Sunday, February 28, 2010

Debian 11

Debian comes with many open source system utilities that are universal across most Linux distributions. At many times, we want to find out information about the CPU, RAM and the HDD. The first utility we're going to look at is the ps utility.
ps tells us information about processes running. A common way to run ps is:
ps -aux

The GUI equivalent of ps is:

From ps or gnome-system-monitor, you can see the processes associated with users. ps without parameters returns the processes spawned by a given shell. ps -ef returns all processes for all users, which is similar to -aux.

A non-privileged user can only terminate his/her own processes. Root, however, can terminate anyone's processes. When a non-privileged user kills another user's process, he'll be prompted for the root password.

Another system resource utility is the top program. Top returns the highest utilizers of the CPU, and it refreshes automatically:

Top consolidates the output from free, uptime, vmstat and ps programs.

You can stop top after 3 refreshes through:
top -n 3

You can monitor specific PIDs through:
top -p 500, 505, 510

You can also monitor processes from specific users through:
top -u kelvin

You can have a combination of the above parameters to monitor specific PIDs from a specific users for a number of iterations, and so on.

To see information about mountpoints and partitions, use:

By default it shows the information in "blocks", which is 1024 bytes each. To see human readable results, use:
df -h

There are two ways to manage users and groups - The GUI and the CLI. From the CLI, you can add users using:
useradd kelvin2

User account database is stored in /etc/passwd, and the hashed passwords are stored in /etc/shadow

A line in passwd looks like:

The first field is the login name, which is root.
The second field is a reference to /etc/shadow ('x').
The third field is the UID, which ranges from 0-999.
The fourth field is the GID (group ID) which also ranges from 0-999.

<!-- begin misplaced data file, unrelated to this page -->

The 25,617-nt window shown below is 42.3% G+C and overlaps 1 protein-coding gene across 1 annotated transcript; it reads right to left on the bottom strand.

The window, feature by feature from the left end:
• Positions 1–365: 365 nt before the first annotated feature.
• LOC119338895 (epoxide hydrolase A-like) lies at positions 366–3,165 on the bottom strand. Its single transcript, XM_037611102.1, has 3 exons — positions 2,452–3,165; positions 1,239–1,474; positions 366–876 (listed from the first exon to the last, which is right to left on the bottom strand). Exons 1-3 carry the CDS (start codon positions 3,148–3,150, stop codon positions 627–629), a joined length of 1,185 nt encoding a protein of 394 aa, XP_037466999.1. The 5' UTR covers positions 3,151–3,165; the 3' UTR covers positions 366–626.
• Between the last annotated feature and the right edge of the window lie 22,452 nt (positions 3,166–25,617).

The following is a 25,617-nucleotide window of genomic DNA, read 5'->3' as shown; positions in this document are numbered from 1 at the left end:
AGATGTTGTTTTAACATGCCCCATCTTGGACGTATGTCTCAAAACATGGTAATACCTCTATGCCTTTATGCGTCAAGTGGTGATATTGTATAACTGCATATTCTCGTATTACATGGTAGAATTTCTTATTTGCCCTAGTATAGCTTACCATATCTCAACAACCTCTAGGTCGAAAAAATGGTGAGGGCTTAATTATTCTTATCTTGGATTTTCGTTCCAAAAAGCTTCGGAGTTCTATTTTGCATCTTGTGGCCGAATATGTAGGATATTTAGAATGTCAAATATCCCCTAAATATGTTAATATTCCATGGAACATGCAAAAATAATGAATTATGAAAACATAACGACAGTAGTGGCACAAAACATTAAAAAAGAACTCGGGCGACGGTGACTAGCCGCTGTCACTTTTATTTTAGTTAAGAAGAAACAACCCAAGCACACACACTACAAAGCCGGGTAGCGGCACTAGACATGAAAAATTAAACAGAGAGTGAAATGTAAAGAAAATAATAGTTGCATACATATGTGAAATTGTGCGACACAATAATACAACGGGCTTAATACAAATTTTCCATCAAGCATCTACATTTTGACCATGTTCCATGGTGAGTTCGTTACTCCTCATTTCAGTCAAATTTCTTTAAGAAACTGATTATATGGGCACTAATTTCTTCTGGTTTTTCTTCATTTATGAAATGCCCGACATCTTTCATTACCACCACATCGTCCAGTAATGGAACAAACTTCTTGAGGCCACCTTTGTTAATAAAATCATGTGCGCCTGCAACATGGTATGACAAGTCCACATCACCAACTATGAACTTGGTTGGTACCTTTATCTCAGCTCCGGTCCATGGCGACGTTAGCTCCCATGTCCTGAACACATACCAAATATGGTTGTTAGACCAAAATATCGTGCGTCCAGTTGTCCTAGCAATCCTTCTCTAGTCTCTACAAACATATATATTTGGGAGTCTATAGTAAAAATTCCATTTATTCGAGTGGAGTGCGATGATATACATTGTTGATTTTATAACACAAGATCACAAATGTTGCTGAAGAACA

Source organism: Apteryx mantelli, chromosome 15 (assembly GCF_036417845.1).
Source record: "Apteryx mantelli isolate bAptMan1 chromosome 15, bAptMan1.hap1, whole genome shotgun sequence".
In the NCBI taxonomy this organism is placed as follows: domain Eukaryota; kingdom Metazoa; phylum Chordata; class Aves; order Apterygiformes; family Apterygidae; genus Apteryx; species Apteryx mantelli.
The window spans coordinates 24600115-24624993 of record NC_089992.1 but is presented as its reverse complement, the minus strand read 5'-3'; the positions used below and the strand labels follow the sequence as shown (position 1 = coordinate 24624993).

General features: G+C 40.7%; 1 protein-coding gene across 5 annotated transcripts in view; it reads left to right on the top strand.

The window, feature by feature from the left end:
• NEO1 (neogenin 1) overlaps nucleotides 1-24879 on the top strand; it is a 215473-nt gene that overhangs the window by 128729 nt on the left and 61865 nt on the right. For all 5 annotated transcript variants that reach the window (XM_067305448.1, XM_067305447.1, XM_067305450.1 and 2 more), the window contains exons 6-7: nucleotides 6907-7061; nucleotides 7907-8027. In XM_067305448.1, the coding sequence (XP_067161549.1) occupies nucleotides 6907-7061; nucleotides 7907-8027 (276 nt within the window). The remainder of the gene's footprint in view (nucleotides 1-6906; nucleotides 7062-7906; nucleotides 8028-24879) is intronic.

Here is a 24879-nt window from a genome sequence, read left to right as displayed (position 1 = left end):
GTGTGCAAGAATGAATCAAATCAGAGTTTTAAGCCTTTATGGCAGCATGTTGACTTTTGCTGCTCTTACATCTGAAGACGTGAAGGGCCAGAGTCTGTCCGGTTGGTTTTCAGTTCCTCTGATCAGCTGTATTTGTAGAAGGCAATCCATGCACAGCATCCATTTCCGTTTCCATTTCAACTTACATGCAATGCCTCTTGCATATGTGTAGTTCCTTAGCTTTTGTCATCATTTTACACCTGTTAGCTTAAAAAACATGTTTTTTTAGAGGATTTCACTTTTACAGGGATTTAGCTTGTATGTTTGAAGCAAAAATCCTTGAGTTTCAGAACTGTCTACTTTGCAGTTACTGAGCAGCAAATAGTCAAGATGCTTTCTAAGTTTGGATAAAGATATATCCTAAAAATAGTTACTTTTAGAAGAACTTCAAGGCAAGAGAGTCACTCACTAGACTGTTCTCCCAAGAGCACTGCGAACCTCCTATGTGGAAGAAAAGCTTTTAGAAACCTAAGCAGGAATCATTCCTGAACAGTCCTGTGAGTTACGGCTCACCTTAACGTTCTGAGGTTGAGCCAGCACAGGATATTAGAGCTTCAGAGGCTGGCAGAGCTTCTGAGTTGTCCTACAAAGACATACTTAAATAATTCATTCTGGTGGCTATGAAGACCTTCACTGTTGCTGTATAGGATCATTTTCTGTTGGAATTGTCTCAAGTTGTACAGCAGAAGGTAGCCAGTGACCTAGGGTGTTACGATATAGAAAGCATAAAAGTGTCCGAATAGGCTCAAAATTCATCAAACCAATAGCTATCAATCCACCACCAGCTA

The fifth field is the full name of the user, which in this case is root as well.
The sixth field is the $HOME directory.
The last field is the default shell, which is bash.

A line in shadow looks like this:

The first field is the login name.
The second field is the hashed password.
The third field is the days since Linux epoch (Jan 1, 1970) since password was last changed.
The fourth field is the days before password may be changed.
The fifth field is the maximum password age in days.
The sixth field is the number of days before password will expire.
The seventh field is the number of days after expiration that account will be disabled.
The last field is the number of days since Unix epoch since the account was disabled.

To delete a user, use:
userdel kelvin2

To reveal package membership of a program, use:
dpkg -S /usr/sbin/useradd

To modify an existing user, use:
usermod -s /bin/bash linuxcbt2

The above example uses the -s parameter which specifies the shell. Use man usermod to check for the parameters you can use.

A GUI tool for user management is:

By default, it only shows non-system accounts (non-privileged users only). Each user may belong to 1 and only 1 primary group, but can belong to multiple secondary group.

To add a group, use:
groupadd engineering

To add a user into a group, use:
usermod -G engineering kelvin2

Similarly to userdel, to delete a group, use:
groupdel engineering

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